Judging Liberally In The West
SEPTEMBER 18, 2006
The same notoriously liberal appellate court that ruled unconstitutional the word God in the Pledge of Allegiance, overturned a first-degree murder conviction because the victims’ family wore buttons with his picture in court.
The U.S. Supreme Court has agreed to hear the California case next month and hopefully it will overturn the 9th Circuit Court of Appeals‘ bizarre decision, which said that the picture buttons worn by the victim’s family deprived the murderer of a fair trial because they conveyed a specific message – that the defendant was guilty. Never mind the overwhelming evidence and multiple witnesses that testified in the vicious gun attack.
In fact, the infamously liberal justice who wrote the opinion for the 9th Circuit’s three-judge panel said that “a reasonable jurist would be compelled to conclude that the buttons worn by [the victims’] family members conveyed the message that the defendant was guilty.” The court compared it to a 1976 Supreme Court Ruling that said it would be unfair to require a criminal defendant to wear jail clothes during trial because the jury would infer guilt.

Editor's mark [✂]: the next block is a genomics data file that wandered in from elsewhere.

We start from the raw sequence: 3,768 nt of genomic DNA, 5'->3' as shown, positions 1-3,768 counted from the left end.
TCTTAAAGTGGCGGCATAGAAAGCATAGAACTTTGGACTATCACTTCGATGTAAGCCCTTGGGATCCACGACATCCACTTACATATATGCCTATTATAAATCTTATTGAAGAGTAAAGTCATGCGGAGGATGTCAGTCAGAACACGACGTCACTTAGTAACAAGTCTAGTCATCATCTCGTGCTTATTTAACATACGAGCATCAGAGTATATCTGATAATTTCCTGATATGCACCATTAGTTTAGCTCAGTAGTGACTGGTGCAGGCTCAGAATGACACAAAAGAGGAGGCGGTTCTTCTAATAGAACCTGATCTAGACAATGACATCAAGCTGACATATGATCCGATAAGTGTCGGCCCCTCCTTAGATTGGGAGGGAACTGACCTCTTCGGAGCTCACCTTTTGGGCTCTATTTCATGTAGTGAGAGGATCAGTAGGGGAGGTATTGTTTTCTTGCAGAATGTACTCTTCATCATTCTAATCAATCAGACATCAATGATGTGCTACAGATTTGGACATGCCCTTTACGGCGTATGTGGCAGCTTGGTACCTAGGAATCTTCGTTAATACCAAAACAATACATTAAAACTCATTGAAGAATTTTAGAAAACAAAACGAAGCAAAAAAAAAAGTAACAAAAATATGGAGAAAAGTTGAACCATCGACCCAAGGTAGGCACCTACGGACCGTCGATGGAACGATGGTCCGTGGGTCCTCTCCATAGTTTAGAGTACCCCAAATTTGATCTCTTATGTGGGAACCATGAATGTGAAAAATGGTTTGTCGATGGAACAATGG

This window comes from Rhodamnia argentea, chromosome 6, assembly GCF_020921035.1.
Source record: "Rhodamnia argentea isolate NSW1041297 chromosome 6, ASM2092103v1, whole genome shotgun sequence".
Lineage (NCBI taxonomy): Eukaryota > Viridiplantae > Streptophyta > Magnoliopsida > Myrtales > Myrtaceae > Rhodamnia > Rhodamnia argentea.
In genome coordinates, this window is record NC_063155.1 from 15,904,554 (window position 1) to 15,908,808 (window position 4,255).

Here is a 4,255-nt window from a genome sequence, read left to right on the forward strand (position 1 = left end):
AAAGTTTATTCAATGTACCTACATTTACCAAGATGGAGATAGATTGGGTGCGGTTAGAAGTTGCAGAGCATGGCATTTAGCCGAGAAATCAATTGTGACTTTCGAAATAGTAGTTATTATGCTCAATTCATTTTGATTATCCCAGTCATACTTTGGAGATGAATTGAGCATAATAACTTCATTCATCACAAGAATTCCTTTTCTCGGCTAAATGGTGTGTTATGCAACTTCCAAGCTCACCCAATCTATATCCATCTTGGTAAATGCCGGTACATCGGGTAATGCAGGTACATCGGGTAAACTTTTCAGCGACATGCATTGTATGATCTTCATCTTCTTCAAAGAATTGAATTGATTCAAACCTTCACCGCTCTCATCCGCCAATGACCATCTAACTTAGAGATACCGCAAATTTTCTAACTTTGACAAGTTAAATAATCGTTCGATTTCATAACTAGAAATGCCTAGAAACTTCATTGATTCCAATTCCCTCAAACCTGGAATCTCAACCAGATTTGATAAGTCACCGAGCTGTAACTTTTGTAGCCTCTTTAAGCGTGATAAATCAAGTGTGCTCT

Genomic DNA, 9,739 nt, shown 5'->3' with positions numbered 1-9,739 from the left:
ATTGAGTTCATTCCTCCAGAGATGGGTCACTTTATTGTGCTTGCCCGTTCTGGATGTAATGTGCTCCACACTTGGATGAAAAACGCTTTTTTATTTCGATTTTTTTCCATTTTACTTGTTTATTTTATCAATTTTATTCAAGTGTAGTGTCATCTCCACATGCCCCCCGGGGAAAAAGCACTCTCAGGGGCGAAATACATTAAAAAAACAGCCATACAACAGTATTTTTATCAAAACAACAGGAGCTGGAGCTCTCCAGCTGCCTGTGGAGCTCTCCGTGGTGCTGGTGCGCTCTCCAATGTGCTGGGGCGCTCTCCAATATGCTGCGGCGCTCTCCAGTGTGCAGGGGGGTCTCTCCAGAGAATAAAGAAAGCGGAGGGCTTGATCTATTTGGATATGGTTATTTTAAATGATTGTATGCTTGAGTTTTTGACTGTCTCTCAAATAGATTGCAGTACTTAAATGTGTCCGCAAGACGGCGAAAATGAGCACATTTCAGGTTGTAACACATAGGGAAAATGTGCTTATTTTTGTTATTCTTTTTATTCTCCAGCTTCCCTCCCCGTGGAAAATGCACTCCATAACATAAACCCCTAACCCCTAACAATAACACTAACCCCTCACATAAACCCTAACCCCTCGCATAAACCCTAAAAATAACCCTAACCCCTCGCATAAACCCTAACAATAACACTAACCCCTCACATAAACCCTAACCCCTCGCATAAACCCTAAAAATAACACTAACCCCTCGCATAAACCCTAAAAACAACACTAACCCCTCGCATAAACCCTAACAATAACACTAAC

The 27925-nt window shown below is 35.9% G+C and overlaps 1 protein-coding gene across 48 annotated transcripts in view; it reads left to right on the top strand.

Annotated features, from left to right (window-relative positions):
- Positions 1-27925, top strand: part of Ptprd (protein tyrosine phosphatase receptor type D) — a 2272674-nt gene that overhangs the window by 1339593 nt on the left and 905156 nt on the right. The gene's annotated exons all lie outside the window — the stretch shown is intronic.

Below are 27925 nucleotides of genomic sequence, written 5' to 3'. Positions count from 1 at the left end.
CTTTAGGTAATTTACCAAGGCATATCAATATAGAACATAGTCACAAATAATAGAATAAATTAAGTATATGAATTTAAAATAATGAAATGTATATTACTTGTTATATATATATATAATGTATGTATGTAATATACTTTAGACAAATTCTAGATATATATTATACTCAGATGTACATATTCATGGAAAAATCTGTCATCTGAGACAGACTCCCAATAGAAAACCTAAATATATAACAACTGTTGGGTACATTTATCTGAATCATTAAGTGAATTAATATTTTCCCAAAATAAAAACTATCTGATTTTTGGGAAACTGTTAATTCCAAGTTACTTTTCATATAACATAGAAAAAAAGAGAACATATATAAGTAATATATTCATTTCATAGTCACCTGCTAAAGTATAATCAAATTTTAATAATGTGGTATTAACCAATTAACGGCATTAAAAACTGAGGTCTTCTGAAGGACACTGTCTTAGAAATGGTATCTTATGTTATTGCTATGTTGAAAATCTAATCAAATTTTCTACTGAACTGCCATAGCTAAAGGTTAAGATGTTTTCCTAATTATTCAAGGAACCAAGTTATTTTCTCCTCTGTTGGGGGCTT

The veteran justice, Stephen Reinhardt, was appointed to the court by Jimmy Carter and is often referred to as a liberal legal activist on the bench. He happens to be married to the executive director of the Southern California American Civil Liberties Union, Ramona Ripston.
The 75-year-old judge has the honor of having two cases up before the Supreme Court this session and is a member of the appellate court that most gets reversed by the high court – 15 reversals out of 18 cases last term alone.
Reinhardt was also on the three-judge panel that overturned the California death sentence of a man who brutally killed a woman by beating her with an iron dumbbell because jurors “might not have taken into account the defendant’s potential for a positive adjustment to life in prison.”
No wonder one magazine article said Judge Reinhardt’s jurisprudence has become increasingly eccentric and sloppy. That story was published back in 1997.
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